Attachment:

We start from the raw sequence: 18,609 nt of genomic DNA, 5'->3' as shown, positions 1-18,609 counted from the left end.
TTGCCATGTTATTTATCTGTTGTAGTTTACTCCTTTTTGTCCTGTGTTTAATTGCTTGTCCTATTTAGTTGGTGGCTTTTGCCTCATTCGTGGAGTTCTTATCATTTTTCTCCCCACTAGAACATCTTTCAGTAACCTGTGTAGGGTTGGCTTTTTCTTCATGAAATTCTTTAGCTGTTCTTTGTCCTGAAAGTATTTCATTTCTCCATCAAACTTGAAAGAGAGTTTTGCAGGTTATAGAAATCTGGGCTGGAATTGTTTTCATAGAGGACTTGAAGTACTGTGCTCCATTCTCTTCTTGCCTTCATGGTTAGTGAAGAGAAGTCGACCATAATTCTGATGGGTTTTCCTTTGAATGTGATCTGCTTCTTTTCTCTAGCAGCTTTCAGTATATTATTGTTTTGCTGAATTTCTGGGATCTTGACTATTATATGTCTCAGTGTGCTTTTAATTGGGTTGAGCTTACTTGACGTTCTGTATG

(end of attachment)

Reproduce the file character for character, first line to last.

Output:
We start from the raw sequence: 18,609 nt of genomic DNA, 5'->3' as shown, positions 1-18,609 counted from the left end.
TTGCCATGTTATTTATCTGTTGTAGTTTACTCCTTTTTGTCCTGTGTTTAATTGCTTGTCCTATTTAGTTGGTGGCTTTTGCCTCATTCGTGGAGTTCTTATCATTTTTCTCCCCACTAGAACATCTTTCAGTAACCTGTGTAGGGTTGGCTTTTTCTTCATGAAATTCTTTAGCTGTTCTTTGTCCTGAAAGTATTTCATTTCTCCATCAAACTTGAAAGAGAGTTTTGCAGGTTATAGAAATCTGGGCTGGAATTGTTTTCATAGAGGACTTGAAGTACTGTGCTCCATTCTCTTCTTGCCTTCATGGTTAGTGAAGAGAAGTCGACCATAATTCTGATGGGTTTTCCTTTGAATGTGATCTGCTTCTTTTCTCTAGCAGCTTTCAGTATATTATTGTTTTGCTGAATTTCTGGGATCTTGACTATTATATGTCTCAGTGTGCTTTTAATTGGGTTGAGCTTACTTGACGTTCTGTATG